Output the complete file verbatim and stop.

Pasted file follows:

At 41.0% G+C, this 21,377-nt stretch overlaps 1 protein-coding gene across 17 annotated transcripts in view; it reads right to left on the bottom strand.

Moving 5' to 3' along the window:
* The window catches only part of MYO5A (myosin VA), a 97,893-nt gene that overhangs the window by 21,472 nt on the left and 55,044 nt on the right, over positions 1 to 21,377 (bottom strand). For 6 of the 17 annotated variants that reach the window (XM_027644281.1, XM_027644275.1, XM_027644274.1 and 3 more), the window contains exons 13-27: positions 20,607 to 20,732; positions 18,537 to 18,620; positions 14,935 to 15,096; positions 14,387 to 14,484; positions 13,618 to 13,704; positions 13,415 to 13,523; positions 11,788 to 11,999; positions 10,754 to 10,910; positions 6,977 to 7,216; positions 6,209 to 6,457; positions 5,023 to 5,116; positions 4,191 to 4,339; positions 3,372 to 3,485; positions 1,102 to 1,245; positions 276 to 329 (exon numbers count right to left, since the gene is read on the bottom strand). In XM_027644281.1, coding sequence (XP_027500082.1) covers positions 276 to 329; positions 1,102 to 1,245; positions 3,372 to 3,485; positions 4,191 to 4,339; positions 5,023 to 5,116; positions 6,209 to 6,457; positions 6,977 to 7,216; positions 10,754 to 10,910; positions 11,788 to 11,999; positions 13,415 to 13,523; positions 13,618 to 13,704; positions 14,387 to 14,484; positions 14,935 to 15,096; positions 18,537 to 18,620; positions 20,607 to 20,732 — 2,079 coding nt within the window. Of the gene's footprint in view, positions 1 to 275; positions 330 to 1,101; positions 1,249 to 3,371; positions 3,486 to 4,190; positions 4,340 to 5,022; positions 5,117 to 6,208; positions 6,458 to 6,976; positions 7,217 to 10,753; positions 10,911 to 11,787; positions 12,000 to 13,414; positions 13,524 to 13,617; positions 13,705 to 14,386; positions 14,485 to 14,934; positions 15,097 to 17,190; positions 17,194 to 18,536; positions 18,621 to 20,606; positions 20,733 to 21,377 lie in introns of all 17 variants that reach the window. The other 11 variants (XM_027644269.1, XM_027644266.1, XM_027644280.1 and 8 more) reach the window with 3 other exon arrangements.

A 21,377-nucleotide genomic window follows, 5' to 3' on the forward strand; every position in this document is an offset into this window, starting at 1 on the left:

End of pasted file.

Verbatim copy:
At 41.0% G+C, this 21,377-nt stretch overlaps 1 protein-coding gene across 17 annotated transcripts in view; it reads right to left on the bottom strand.

Moving 5' to 3' along the window:
* The window catches only part of MYO5A (myosin VA), a 97,893-nt gene that overhangs the window by 21,472 nt on the left and 55,044 nt on the right, over positions 1 to 21,377 (bottom strand). For 6 of the 17 annotated variants that reach the window (XM_027644281.1, XM_027644275.1, XM_027644274.1 and 3 more), the window contains exons 13-27: positions 20,607 to 20,732; positions 18,537 to 18,620; positions 14,935 to 15,096; positions 14,387 to 14,484; positions 13,618 to 13,704; positions 13,415 to 13,523; positions 11,788 to 11,999; positions 10,754 to 10,910; positions 6,977 to 7,216; positions 6,209 to 6,457; positions 5,023 to 5,116; positions 4,191 to 4,339; positions 3,372 to 3,485; positions 1,102 to 1,245; positions 276 to 329 (exon numbers count right to left, since the gene is read on the bottom strand). In XM_027644281.1, coding sequence (XP_027500082.1) covers positions 276 to 329; positions 1,102 to 1,245; positions 3,372 to 3,485; positions 4,191 to 4,339; positions 5,023 to 5,116; positions 6,209 to 6,457; positions 6,977 to 7,216; positions 10,754 to 10,910; positions 11,788 to 11,999; positions 13,415 to 13,523; positions 13,618 to 13,704; positions 14,387 to 14,484; positions 14,935 to 15,096; positions 18,537 to 18,620; positions 20,607 to 20,732 — 2,079 coding nt within the window. Of the gene's footprint in view, positions 1 to 275; positions 330 to 1,101; positions 1,249 to 3,371; positions 3,486 to 4,190; positions 4,340 to 5,022; positions 5,117 to 6,208; positions 6,458 to 6,976; positions 7,217 to 10,753; positions 10,911 to 11,787; positions 12,000 to 13,414; positions 13,524 to 13,617; positions 13,705 to 14,386; positions 14,485 to 14,934; positions 15,097 to 17,190; positions 17,194 to 18,536; positions 18,621 to 20,606; positions 20,733 to 21,377 lie in introns of all 17 variants that reach the window. The other 11 variants (XM_027644269.1, XM_027644266.1, XM_027644280.1 and 8 more) reach the window with 3 other exon arrangements.

A 21,377-nucleotide genomic window follows, 5' to 3' on the forward strand; every position in this document is an offset into this window, starting at 1 on the left: